Being one of the only women, and often the only person of color, in a room of political movers and shakers is a challenge. Congresswoman and Senate-nominee Loretta Sanchez knows this struggle and has faced it head on.
Sanchez spoke to a group of about 30 students, faculty, and members of administration, including President Herzberger, on Wednesday, Nov. 2. The Office of Communications invited the congresswoman to speak to Visiting Assistant Professor of Political Science Sara Angevine’s Women in Politics class after Sanchez’s staff reached and expressed their interest. Sanchez bestowed her professional and political expertise and an overview of her journey from a nine-person household to the halls of Capitol Hill.
After a 15 minute introduction, Professor Angevine invited her students to show the congresswoman their “gender expertise” in an hour-long question-and-answer session. Topics of interest included Sanchez’s experience compared to her opponent Kamala Harris (who is backed by President Obama and Vice President Joe Biden), her position on special education, and if she thinks her identity as a Hispanic woman impacted her professional life.
Sanchez connected with students when she gave an overview of her life history. As one of seven children of immigrant parents, Sanchez went to college on grants and worked as an ice cream server at her local drugstore. After 12 years of working in finance, she was politically activated after she brought an education issue to her congressional representative and was ignored.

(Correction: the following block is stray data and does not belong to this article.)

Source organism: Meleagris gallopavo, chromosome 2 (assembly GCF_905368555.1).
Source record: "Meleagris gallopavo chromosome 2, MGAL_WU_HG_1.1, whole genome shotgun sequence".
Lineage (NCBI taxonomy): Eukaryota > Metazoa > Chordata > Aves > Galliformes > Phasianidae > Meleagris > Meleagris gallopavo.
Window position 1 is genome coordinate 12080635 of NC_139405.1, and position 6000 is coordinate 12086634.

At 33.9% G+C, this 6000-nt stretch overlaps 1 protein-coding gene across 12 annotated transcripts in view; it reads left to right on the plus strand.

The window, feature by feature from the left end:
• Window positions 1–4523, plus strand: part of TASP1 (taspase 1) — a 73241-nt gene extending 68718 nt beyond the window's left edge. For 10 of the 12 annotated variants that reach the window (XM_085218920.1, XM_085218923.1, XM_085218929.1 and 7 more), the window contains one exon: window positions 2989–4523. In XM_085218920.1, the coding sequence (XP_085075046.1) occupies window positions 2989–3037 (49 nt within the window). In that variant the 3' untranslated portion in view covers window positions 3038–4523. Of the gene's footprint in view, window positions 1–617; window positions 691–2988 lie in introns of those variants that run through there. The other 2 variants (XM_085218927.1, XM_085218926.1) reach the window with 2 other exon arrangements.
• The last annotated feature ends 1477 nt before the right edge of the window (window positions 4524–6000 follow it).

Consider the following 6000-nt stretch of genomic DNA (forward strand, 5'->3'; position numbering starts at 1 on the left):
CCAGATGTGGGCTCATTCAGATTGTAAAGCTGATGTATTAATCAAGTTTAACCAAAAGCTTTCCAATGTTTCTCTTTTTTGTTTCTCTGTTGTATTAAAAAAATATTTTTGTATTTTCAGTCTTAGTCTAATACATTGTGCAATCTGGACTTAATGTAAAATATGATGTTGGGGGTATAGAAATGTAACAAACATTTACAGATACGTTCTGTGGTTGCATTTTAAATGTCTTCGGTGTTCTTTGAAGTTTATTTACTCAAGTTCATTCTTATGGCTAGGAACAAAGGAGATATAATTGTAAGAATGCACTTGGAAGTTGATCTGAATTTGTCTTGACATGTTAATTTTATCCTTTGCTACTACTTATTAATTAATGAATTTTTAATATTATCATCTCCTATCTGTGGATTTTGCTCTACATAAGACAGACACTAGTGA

“So, I said to my family, ‘I’m going to run for Congress,’” Sanchez said. She has been in this position for 20 years and now serves at the top of two congressional committees: The Armed Services Committee and the Committee of Homeland Security.
During her introduction, Sanchez communicated the significance of being a Latina in Congress. “Almost everyday when I’m in Washington D.C., I walk into top secret meetings, and when I walk in, I’m usually the only woman and the only minority to be in there,” Sanchez said. “There’s a whole world in there that most of us don’t know about, and I have penetrated into the very center of that.”
Many of the first-years in the Women in Politics class felt amazed and inspired after hearing Sanchez. “It was really cool, specifically because I’m a Latina and it was really inspirational, especially like all the issues she talked about and all the discrimination she faced,” first-year Alejandra Beltran said. “It didn’t feel like a political conference, it felt more like she was sharing an intimate experience, and that was really cool to know because that makes her relatable. It was a really cool opportunity.”
Other first-years appreciated how the congresswoman came across as “real” and relatable. “Honestly, I like how she got angry and verbal,” first-year CJ Esparza said. “I feel pressured, and not in a bad way, to actually run for office. I feel a duty now.”
“[Professor Angevine] asked us, ‘How many of you are thinking of running for Congress?’ And barely anyone would raise their hands,” first-year Demi Stwertnik said. “It made me feel guilty. I should be running. I should be thinking about it, at least.”
This is the first open Senate seat in 24 years, and whether Sanchez or Harris wins, California’s new Senator will be a woman to remember. If she wins, Sanchez will be the first Latina in Senate. According to polling-statistic website FiveThirtyEight, Sanchez is currently polling at 3.5 percent, just five days before Election Day.